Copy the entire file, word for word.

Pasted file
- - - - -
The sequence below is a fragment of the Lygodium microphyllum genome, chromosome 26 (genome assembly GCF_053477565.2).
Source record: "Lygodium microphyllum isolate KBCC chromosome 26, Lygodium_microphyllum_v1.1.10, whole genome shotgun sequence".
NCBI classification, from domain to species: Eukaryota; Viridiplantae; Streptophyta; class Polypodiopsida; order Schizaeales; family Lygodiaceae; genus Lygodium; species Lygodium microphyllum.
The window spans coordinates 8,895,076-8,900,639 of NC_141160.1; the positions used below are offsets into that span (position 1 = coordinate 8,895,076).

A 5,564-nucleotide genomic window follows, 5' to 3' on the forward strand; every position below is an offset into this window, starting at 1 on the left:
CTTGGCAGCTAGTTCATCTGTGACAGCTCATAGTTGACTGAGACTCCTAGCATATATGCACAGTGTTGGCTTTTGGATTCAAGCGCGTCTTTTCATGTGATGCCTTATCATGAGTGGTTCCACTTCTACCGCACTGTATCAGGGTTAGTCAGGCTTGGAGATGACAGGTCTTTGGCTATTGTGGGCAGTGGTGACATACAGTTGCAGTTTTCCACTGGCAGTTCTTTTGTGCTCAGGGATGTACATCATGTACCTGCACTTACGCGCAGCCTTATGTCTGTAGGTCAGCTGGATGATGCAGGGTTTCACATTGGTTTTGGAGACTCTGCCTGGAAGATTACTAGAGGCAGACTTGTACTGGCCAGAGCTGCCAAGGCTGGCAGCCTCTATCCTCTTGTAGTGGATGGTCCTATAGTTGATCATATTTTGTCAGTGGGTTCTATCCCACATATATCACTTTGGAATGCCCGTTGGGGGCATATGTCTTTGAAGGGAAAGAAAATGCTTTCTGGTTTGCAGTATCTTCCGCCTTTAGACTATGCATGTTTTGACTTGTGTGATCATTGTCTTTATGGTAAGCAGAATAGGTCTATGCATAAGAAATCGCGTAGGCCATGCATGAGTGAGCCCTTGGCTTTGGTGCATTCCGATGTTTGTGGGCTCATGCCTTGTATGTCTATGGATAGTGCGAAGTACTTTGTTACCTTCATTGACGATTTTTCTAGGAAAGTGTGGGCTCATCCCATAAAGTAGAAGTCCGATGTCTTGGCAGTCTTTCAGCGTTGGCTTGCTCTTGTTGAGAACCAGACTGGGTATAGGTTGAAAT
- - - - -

The sequence below is a fragment of the Lygodium microphyllum genome, chromosome 26 (genome assembly GCF_053477565.2).
Source record: "Lygodium microphyllum isolate KBCC chromosome 26, Lygodium_microphyllum_v1.1.10, whole genome shotgun sequence".
NCBI classification, from domain to species: Eukaryota; Viridiplantae; Streptophyta; class Polypodiopsida; order Schizaeales; family Lygodiaceae; genus Lygodium; species Lygodium microphyllum.
The window spans coordinates 8,895,076-8,900,639 of NC_141160.1; the positions used below are offsets into that span (position 1 = coordinate 8,895,076).

A 5,564-nucleotide genomic window follows, 5' to 3' on the forward strand; every position below is an offset into this window, starting at 1 on the left:
CTTGGCAGCTAGTTCATCTGTGACAGCTCATAGTTGACTGAGACTCCTAGCATATATGCACAGTGTTGGCTTTTGGATTCAAGCGCGTCTTTTCATGTGATGCCTTATCATGAGTGGTTCCACTTCTACCGCACTGTATCAGGGTTAGTCAGGCTTGGAGATGACAGGTCTTTGGCTATTGTGGGCAGTGGTGACATACAGTTGCAGTTTTCCACTGGCAGTTCTTTTGTGCTCAGGGATGTACATCATGTACCTGCACTTACGCGCAGCCTTATGTCTGTAGGTCAGCTGGATGATGCAGGGTTTCACATTGGTTTTGGAGACTCTGCCTGGAAGATTACTAGAGGCAGACTTGTACTGGCCAGAGCTGCCAAGGCTGGCAGCCTCTATCCTCTTGTAGTGGATGGTCCTATAGTTGATCATATTTTGTCAGTGGGTTCTATCCCACATATATCACTTTGGAATGCCCGTTGGGGGCATATGTCTTTGAAGGGAAAGAAAATGCTTTCTGGTTTGCAGTATCTTCCGCCTTTAGACTATGCATGTTTTGACTTGTGTGATCATTGTCTTTATGGTAAGCAGAATAGGTCTATGCATAAGAAATCGCGTAGGCCATGCATGAGTGAGCCCTTGGCTTTGGTGCATTCCGATGTTTGTGGGCTCATGCCTTGTATGTCTATGGATAGTGCGAAGTACTTTGTTACCTTCATTGACGATTTTTCTAGGAAAGTGTGGGCTCATCCCATAAAGTAGAAGTCCGATGTCTTGGCAGTCTTTCAGCGTTGGCTTGCTCTTGTTGAGAACCAGACTGGGTATAGGTTGAAAT